Despite the fact that most seed bank weed are not perennial, their seeds are stored in the soil until they are ready to germinate. The size of the seed bank varies by species and is an important factor in the dynamics of weed populations, their community composition and the influence of agronomic practices on aboveground vegetation. Knowledge of the weed seed bank is essential for understanding how weed populations develop over time and for predicting future infestations. It also allows for the development of simulation models that predict population establishment over time and the definition of soil and cultural management programs.
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However, estimating the weed seed bank requires specific sampling protocols in order to have good precision. The number of cores required depends on the weed species, the desired level of precision and the time of year that the sample is taken. For example, the Xanthium strumarium seedbank needs 21 cores for an estimated precision of 0.3. Similarly, species with very low densities require a large number of cores to estimate the weed seed bank accurately.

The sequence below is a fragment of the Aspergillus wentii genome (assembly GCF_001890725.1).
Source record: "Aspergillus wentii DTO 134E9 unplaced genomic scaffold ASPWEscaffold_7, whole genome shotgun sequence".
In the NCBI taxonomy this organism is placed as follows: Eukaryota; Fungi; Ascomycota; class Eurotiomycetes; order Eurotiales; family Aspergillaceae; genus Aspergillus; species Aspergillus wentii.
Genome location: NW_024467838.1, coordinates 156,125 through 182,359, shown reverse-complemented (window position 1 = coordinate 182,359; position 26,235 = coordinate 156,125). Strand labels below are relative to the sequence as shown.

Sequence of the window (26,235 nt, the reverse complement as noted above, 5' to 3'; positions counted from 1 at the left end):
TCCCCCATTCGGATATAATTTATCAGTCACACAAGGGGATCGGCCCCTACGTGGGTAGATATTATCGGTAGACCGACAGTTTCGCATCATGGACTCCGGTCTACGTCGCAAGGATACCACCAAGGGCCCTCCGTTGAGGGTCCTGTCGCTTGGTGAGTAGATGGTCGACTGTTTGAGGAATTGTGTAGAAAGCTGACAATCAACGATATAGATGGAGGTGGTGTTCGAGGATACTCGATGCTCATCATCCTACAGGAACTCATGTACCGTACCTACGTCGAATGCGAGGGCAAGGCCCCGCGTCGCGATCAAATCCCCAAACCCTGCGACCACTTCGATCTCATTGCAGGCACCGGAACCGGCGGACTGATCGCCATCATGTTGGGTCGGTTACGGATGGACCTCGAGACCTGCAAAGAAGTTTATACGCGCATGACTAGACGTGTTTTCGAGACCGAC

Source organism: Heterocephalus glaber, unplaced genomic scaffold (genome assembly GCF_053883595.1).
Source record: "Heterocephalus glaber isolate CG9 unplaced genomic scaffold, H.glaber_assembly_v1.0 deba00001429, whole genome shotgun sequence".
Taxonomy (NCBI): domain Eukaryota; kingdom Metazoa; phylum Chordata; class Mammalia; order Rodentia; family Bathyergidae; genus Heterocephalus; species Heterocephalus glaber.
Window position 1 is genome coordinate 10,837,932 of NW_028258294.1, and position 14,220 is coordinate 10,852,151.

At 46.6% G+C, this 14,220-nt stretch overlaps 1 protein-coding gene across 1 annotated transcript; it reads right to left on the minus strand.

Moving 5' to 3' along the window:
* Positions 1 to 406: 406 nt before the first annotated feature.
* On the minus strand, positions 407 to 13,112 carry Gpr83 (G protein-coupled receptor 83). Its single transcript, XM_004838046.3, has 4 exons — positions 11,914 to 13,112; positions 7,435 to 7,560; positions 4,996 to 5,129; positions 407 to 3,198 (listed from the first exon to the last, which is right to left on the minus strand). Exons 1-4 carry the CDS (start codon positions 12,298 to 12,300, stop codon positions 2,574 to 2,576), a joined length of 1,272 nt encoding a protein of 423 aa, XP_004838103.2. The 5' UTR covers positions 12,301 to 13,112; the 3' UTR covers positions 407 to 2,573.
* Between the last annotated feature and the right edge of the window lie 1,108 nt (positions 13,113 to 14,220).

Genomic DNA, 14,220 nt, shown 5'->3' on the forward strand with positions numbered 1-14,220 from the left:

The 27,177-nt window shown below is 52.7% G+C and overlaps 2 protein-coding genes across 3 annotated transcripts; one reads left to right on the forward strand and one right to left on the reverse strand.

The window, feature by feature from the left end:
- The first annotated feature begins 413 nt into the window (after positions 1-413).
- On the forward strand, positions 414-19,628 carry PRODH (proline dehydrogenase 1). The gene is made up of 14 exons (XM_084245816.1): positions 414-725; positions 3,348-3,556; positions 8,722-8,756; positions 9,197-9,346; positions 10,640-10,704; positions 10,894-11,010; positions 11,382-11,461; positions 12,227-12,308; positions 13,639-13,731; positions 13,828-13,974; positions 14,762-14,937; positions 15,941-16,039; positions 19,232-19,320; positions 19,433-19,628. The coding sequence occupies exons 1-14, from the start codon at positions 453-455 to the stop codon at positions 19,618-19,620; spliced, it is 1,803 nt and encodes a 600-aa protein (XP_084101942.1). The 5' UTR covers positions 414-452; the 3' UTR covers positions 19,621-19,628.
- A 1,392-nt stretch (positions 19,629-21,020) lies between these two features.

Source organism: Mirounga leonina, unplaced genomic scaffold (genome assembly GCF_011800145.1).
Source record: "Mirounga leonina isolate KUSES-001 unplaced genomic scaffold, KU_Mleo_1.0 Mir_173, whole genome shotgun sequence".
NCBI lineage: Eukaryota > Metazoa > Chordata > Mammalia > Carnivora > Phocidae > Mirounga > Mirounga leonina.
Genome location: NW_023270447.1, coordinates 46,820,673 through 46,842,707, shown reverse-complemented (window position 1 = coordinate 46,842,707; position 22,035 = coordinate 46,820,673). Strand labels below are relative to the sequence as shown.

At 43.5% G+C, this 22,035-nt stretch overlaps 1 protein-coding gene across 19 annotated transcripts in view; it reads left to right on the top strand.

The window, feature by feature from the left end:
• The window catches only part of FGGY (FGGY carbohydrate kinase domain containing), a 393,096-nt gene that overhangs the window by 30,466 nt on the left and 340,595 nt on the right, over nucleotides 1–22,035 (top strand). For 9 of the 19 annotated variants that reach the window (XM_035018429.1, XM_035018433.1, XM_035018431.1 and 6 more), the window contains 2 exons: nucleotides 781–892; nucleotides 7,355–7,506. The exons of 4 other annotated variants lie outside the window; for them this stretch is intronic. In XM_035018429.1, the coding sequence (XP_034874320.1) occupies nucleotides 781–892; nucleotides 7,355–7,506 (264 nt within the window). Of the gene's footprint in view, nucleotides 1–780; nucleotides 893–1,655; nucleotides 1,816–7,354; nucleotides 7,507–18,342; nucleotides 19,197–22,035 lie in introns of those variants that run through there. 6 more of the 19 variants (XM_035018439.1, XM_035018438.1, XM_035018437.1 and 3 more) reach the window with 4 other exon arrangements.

The time of year that the samples are taken has also an impact on their effectiveness. For instance, in temperate areas, samples collected after seed rain will likely need stratification (alternating temperatures) to break their dormancy and encourage germination.
Other factors that can affect the size of the weed seed bank include cropping and tillage practices, harvesting equipment, livestock manure, and environmental conditions. For example, tilling the soil reduces the longevity of weed seeds compared to non-tilled areas. In addition, storing livestock manure decreases the number of viable weed seeds compared to fresh manure. Lastly, wind and machinery can move weed seeds from one field to another.